Producing paper, with the use of cyclic acid anhydride emulsions for sizing, requires some additional skills not generally available to the paper industry and extra caution. Also, operational costs are higher and foaming can cause problems.
Foam, with its large air-liquid interface, favours evaporation of the recycle liquids with the formation of fatty deposits both on the paper and in the water recycle tank. These can also cause paper machine running problems. Thus, more frequent cleaning operations may be needed which tend to disrupt the process and to increase the production costs. A further negative cost item is represented by the use of the emulsion's cationic stabilizers.
A number of problems encountered by the paper industry when using emulsions of cyclic acid anhydrides in sizing paper are described in:
1987 Sizing Short Course, Apr. 8-10 1987, Atlanta, Ga., TAPPI Press 1987.
1985 Alkaline Papermaking, Apr. 17-19, 1985, Denver, Colo., TAPPI Press 1985, ISSN 0738-1190.
Thus, although sizing paper may be achieved by using emulsified reactive synthetic products, the disadvantages are sizing compound waste due to hydrolysis, poorly sized paper due to re-wetting phenomena, low sizing yields, foaming, fatty deposits formation in the water recycle tank and paper machine running problems.
In addition paper production processes based on sizing with emulsified products is less economic due to:
the need of emulsifiers and of the emulsion's stabilizers.
a larger use of sizing compounds to compensate for the lower sizing yields, resulting from the size's hydrolysis, and the ensuing lower hydrophobic character of the paper.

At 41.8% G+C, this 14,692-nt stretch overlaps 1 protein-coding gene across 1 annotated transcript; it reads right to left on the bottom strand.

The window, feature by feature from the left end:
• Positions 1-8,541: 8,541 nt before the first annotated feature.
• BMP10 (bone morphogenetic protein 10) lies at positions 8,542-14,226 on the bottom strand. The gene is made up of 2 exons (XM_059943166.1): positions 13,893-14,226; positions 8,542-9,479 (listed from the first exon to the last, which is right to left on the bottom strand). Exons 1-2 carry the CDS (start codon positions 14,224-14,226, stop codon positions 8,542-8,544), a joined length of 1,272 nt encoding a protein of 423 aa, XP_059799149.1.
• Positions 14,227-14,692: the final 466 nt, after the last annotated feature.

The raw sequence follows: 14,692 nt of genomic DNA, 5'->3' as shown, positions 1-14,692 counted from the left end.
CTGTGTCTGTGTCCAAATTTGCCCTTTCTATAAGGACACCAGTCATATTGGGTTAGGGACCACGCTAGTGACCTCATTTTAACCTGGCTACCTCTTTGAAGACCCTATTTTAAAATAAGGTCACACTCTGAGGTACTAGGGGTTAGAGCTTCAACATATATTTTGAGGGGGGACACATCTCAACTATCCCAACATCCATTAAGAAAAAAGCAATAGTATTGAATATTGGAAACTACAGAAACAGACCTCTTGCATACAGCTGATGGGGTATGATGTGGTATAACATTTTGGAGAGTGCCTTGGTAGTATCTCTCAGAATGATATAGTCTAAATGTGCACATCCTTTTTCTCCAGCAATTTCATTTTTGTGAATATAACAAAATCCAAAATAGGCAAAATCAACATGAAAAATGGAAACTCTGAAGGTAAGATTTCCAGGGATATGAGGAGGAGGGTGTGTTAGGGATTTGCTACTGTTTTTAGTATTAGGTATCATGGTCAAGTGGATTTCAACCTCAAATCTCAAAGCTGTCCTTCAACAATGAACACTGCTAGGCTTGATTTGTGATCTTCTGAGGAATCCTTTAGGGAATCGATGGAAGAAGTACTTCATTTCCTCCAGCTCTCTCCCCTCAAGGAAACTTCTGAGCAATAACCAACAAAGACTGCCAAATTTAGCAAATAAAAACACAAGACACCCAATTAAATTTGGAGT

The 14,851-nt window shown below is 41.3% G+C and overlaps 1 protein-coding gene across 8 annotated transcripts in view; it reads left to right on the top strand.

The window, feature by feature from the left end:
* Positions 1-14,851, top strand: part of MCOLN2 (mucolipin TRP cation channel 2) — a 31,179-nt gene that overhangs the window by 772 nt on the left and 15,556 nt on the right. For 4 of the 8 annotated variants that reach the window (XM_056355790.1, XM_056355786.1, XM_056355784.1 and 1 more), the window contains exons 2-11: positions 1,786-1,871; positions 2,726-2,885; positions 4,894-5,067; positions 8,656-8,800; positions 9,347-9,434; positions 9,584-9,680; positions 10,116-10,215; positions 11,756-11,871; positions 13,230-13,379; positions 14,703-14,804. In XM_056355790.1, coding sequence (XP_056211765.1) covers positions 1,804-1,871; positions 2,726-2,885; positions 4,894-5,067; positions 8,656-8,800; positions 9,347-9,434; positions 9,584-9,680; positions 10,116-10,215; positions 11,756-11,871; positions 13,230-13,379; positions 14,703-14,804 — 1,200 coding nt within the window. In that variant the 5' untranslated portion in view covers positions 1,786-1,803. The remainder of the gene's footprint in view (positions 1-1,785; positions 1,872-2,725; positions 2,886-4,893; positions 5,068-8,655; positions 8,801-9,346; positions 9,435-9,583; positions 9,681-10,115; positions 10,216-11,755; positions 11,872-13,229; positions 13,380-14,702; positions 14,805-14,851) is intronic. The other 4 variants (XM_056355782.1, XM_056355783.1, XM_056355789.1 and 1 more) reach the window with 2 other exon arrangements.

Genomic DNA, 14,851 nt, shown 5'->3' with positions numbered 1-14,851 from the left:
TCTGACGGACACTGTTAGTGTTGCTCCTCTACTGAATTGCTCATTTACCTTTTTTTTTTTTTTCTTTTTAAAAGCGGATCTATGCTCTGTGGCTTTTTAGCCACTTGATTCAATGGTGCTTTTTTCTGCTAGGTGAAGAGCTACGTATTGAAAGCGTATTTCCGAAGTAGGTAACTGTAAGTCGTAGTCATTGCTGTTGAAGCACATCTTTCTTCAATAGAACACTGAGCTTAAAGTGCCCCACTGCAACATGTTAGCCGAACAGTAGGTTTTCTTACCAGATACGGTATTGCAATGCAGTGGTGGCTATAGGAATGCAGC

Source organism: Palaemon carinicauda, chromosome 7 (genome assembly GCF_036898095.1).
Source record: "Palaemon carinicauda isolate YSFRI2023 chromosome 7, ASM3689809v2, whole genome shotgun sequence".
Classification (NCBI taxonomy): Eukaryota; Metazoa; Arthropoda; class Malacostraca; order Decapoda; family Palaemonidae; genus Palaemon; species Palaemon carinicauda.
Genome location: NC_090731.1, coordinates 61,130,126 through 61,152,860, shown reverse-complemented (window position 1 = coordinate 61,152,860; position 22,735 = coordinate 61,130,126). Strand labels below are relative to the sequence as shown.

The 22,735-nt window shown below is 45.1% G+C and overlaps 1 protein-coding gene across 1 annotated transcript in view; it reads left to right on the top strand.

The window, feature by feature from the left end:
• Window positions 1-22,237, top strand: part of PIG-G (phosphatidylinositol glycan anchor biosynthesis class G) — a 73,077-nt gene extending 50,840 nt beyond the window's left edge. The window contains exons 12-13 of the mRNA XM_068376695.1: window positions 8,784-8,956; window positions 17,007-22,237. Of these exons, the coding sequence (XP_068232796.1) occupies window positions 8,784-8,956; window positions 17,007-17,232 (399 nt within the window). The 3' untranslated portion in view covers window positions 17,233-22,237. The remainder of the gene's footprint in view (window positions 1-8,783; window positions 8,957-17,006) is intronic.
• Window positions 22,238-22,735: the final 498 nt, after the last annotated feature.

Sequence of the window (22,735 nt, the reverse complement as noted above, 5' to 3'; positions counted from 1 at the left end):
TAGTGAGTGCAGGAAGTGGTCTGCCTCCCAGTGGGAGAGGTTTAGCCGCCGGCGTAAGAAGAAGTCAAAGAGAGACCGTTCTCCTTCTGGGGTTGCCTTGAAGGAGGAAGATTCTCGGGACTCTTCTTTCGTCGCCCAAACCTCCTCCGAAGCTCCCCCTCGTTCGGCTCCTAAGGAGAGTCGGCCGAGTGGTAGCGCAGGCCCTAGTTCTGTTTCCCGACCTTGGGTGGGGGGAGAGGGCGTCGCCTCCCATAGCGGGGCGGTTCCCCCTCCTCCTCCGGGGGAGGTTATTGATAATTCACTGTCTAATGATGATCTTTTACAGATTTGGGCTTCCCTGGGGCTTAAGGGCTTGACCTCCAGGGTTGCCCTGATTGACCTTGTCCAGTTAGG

the need of more frequent cleaning operations leading to an increased number of process disruptions.
the need of high-shear turbine pumps.
It is the main purpose of this invention to reduce or eliminate the technical and cost problems associated with the paper sizing with emulsified sizing compounds especially those based on cyclic acid anhydrides.
An aim of this invention is to develop a method to contact the sizing compounds and the cellulose stock which predetermines accurately and with reproducibility the contact time and the sizing compound's particle diameter as a function of other relevant process parameters (for instance, type of cellulose, paper stock degree of freeness, type of mineral charges, temperature of the drying section, etc).
Another aim is to develop a method, to contact the synthetic sizing compound with the cellulose stock which reduces hydrolysis of the sizing compound during its residence period in the process water.
It is also desirable that the method to contact the synthetic sizing compound with the cellulose stock be readily adaptable to existing plants producing paper, cardboard, etc.
These and other objectives, which will become evident later, are obtained, in the production of paper, board, cardboard, etc., with a sizing process comprised of the following steps:
production of a cellulose stock water slurry.
cationization of such slurry.
dispersing the synthetic size, neat or in solution with non active compounds such as gases or solvents, in form of fine droplets into the cellulose stock before, during or after the paperweb formation whether or not said paperweb is dry or wet.
drying the paperweb.
The cationised slurry is generally treated with mineral charges prior to mixing with the size. Such mineral charges, for example, can be calcium carbonate, kaolin and the like, in the preferred concentration range of 10 to 50% on dry fibers, and can be added either on-line or in the cellulose stock preparation tubs.
Further benefits of the use of the process of the invention will become apparent in the detailed description of some procedures needed to implement it. Such procedures are described to explain the invention and are not meant to be a limitation thereof.